[Dwarf-Discuss] DWARF on systems where memory is not byte addressable

Michael Eager eager@eagercon.com
Thu Jul 26 15:37:36 GMT 2012

On 07/25/2012 10:45 PM, Joeri van Ruth wrote:
> Hello all, I am wondering about how to deal with platforms with word
> memories, by which I mean that the smallest addressable unit in memory
> is (in our current case) 32 bits wide.  This means that at the C level,
> 	sizeof(char) == sizeof(short) == sizeof(int) == 1,
> so far so good.  However, we are having problems with gdb.  I am aware
> that this may be entirely gdb specific but I do note that the standard
> does not spend a lot of words on the issues that arise here, that's
> why I bring this up here.
> The standard does not seem to define anywhere how large a byte is
> supposed to be.  Historically, older architectures used anything out
> of 6, 7, 8 and 9 bits bytes which is why networking standards tend to
> speak of octets instead.  DWARF seems to assume 8 bit bytes, hence the
> LEB128 encoding, but it does not state so explicitly unless I
> overlooked something.

DWARF does not make any assumptions that a byte on the architecture
being described is any particular size.  It does assume that data files
containing the DWARF debug data are read or written in 8-bit bytes.
LEB128 is a method for encoding arbitrary length integers into a
sequence of 8-bit bytes in the DWARF data.

> A C oriented view might consider that sizeof(char) == sizeof(int), and
> as C does not distinguish clearly between byte and char, take a byte
> to be 32 bits wide.  But even that's not always the case as sometimes
> we see word oriented platforms which still take the arithmetic size of
> char to be 8 bits, requiring frequent sign- and zero-extension when
> assigning to a char or short variable.

Your point isn't clear.  The C Standard doesn't describe bytes.  The
size of an an addressing unit doesn't have any direct relationship with
the size of data which can be accessed.  Many RISC architectures only
permit register-sized memory transfers, while the address unit is
8-bit bytes.  There are some word-addressed architectures which allow
memory reference to shorter data sizes.

Word-oriented platforms which have byte-addressable memory seems be a

> However, I assume that if the DWARF standard were explicit about the
> size of a byte, it would define a byte to be 8 bits.

There a relevant sections in the standard:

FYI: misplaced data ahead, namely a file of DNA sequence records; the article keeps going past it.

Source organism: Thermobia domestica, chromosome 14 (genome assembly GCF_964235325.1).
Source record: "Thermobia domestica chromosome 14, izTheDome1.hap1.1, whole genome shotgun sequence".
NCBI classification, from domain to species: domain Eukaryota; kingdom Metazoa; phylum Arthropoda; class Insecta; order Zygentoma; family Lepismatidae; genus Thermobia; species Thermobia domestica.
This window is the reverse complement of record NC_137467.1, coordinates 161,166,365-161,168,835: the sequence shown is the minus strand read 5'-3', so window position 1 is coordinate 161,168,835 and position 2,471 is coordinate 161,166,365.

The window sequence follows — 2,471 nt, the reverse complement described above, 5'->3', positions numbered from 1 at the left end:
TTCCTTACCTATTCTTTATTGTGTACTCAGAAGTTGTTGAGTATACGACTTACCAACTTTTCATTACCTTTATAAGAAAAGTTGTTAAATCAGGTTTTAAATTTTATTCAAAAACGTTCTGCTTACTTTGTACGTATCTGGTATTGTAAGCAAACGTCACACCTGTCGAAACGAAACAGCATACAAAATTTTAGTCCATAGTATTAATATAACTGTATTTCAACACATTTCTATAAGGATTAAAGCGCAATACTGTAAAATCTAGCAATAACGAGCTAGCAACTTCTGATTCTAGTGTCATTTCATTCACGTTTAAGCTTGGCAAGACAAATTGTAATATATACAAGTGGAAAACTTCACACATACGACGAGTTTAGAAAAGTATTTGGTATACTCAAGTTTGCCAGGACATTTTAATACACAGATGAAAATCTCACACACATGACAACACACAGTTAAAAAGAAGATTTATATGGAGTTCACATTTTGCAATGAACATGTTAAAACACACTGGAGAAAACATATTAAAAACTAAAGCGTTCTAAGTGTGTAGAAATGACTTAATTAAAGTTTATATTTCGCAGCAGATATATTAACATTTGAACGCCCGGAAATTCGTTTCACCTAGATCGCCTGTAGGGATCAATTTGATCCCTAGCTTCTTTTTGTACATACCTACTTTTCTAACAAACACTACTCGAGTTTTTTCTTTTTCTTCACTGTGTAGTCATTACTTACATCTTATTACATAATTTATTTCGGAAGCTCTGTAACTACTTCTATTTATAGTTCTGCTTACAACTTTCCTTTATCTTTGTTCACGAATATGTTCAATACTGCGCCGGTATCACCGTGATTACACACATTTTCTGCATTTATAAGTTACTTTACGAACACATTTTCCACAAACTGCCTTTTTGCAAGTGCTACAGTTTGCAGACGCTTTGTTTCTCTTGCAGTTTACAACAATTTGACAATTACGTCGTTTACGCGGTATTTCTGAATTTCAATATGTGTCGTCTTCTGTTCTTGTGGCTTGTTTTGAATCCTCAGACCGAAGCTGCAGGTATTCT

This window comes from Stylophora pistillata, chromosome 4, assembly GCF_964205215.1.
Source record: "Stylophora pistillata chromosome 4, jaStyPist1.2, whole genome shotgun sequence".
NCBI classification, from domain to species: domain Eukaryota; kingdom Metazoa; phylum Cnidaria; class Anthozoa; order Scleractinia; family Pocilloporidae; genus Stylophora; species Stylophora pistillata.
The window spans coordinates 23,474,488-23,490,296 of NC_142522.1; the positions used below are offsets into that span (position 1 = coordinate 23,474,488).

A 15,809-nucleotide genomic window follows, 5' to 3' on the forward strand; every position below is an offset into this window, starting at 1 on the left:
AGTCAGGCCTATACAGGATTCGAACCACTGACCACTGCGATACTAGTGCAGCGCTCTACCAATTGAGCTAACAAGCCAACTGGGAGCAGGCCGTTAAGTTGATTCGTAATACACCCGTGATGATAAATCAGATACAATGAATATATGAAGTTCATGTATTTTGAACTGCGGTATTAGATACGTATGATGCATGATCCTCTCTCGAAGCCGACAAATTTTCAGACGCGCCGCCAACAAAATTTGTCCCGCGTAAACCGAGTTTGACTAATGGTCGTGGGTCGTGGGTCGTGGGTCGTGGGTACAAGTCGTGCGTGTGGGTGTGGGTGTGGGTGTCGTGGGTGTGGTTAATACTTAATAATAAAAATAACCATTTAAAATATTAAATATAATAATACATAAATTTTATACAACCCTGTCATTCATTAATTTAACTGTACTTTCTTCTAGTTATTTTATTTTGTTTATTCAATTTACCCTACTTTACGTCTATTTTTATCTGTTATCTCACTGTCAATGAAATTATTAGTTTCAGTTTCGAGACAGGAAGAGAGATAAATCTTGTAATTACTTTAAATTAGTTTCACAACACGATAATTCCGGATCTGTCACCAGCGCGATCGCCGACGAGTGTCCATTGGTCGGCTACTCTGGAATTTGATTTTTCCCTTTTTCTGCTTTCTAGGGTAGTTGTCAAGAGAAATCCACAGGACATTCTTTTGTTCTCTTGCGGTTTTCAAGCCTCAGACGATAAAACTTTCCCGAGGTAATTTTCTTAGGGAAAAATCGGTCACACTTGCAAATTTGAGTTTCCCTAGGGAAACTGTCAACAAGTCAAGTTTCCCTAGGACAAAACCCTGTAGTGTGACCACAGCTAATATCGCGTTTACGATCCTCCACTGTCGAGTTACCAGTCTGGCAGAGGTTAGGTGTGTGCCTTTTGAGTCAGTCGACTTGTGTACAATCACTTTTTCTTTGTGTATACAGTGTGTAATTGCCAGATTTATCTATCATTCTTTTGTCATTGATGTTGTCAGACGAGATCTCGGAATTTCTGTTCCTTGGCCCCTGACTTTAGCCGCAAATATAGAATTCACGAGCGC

2.21 Byte and Bit Sizes

   Many debugging information entries allow either a DW_AT_byte_size attribute
   or a DW_AT_bit_size attribute, whose integer constant value (see Section 2.19)
   specifies an amount of storage. The value of the DW_AT_byte_size attribute is
   interpreted in bytes and the value of the DW_AT_bit_size attribute is
   interpreted in bits.

My understanding is that DW_AT_byte_size is in address units (or storage units)
in the target architecture.

> The problem we see with gdb hinges on the DW_AT_byte_size attribute of
> a type descriptor.  Gdb uses it for at least two purposes:
> 	- to perform address arithmetic
> 	- to determine the bit size of values
> If we set the DW_AT_byte_size of an integer to 1, gdb will do the
> address arithmetic correctly, that is, look for int_array[1] at
> address int_array + 1, not + 4, but if you ask for the value of an int
> variable it will only display the lower 8 bits.
> If we set the DW_AT_byte_size of int to 4, which indeed sounds
> more consistent given the name _byte_size, gdb will extract the full
> 32 bits of the value but get the address arithmetic wrong as
> int_array[1] now actually accesses int_array[4].
> It seems to me that the proper way would be to fix gdb to take the
> addressing size unit into account as general knowledge of the target
> platform, but I can't believe we're the first to come across this.  I
> wonder if anyone on this list has already faced similar issues and
> what they did about it.

Word-addressed architectures are pretty uncommon and I would not be
surprised if gdb did not handle address calculations correctly.
Gdb has the definition TARGET_CHAR_BIT which defines the number of
bits in a char (aka byte) on the target architecture.  It may not
be taking this into account with address arithmetic or memory access.

The DWARF standard may not be as clear as might be desired with the
description of DW_AT_byte_size.  Feel free to submit a comment or
proposed change at http://dwarfstd.org/Comment.php.

Michael Eager	 eager at eagercon.com
1960 Park Blvd., Palo Alto, CA 94306  650-325-8077

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